Mormons are leaving the LDS Church in record numbers, according to recent press coverage. Though much of the story attributes the inactivity or loss of members to the internet and their learning historical and other material that contradicts their ideas of Mormonism, there is undoubtedly much more to the story.
While I cannot write an blogpost based on a social science study of disaffection, for which I refer you to the work in process of Jason Singh and E. Marshall Brooks, I can speak to the issue as an anthropologist who studies religion and particularly Mormonism.
I am skeptical of the internet as the primary cause of this change. From Tahrir Square to this loss of faith the internet is blamed for all kinds of social movement and breakdowns in authority. While it undoubtedly plays a role, as scholar after scholar points out, it is more hyped that an adequate cause.
In the Mormon story, there is a telling mediating factor. People claim that Latter-day Saints are finding out things on the internet that run counter to ideas on which they built their faith. Laurie Goodstein writes, in the New York Times, "that people find on the internet things that contradict[... ]the church’s history and teachings.”
She notes that Hans Mattsson, once an Area Authority, dismissed these concerns when members brought them to him at first. Then he found out that there was evidence Joseph Smith engaged in polygamy with women as young as fourteen. This made him doubt.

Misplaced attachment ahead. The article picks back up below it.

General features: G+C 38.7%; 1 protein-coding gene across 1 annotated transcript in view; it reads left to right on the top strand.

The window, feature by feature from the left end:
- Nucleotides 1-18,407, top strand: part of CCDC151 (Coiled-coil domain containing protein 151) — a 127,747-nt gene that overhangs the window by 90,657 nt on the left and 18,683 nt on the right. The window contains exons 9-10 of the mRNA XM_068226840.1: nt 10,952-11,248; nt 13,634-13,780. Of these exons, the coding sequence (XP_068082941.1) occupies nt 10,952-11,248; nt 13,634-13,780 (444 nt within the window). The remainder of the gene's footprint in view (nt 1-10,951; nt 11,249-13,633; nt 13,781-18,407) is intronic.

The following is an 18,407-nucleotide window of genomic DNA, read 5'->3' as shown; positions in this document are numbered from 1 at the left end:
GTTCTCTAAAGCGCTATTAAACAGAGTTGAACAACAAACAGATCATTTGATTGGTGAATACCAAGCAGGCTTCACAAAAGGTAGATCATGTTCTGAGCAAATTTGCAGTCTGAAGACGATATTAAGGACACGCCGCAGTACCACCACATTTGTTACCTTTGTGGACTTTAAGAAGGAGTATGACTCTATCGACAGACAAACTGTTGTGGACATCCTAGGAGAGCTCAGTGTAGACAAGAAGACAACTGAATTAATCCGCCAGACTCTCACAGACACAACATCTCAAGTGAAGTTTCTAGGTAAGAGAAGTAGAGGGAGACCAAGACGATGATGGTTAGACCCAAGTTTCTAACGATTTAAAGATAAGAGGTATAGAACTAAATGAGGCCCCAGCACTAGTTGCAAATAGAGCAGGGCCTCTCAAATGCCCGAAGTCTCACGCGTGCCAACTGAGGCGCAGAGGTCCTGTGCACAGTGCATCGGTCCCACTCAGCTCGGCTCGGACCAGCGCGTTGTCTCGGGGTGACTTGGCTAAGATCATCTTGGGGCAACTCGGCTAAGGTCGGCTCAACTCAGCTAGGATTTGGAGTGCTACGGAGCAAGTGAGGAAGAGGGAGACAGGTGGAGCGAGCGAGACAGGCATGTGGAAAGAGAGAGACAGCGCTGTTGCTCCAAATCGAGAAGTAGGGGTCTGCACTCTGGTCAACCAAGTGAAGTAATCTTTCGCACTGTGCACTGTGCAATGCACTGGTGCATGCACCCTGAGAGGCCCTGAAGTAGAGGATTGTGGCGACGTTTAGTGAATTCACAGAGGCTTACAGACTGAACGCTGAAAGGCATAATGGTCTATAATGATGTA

On the internet are found things that contradict what the LDS Church teaches about itself on which people have built faith. This notion intrigues me. It has several parts: 1) building faith, 2) Church teachings, and 3) contradiction.
I want to start with the notion of Church teachings. While it is hard to know exactly what people are referring to here, it is worthwhile noting that in the broader Mormon community there are few issues, if any, that have not been ventilated including Joseph Smith\s polygamy. Information is there, not only on the internet, but within the Latter-day Saint Community, and yet there are people who continue to have faith in Mormonism, and even the Church.
As a result, I do not think the real issue is with details, such as Joseph Smith’s polygamy or even the age of some of his partners, etc. Rather it is an issue of why people do not know about these things when they have been discussed for a long time now in LDS networks.
The question might be rephrased to say why have official Church teachings, despite the writings of a broader Latter-day Saint community, not represented things that are troublesome and found ways to build faith with them.
The answer may lie, in part, in two things: 1) an idea of “faith promoting” or “faithful” history and gospel discussion, and 2) the development of Correlation along with the increased power of the Church Office Building bureaucracy (as Daymon Smith analyzes it).
The first notion, expounded by Elder Boyd K. Packer and many other people roughly requires that things that do not support the story of Mormonism, in the way they understand it, should be brushed aside. Another notion often accompanies it, especially in the writings of Elder Packer, that faith is primarily a matter of inner commitment and that religious discourse and teaching should be about expressing that commitment in words like “I know ... it is true.” rather than through discussion or weighing of ideas and evidence.
An inner commitment builds on a notion of individualism akin to that of the Sheilaism described by Robert Bellah. It sees communities, and Churches, as built from individual commitment and then hides from itself and others the social fields and forces that enable and support an apparent inner commitment.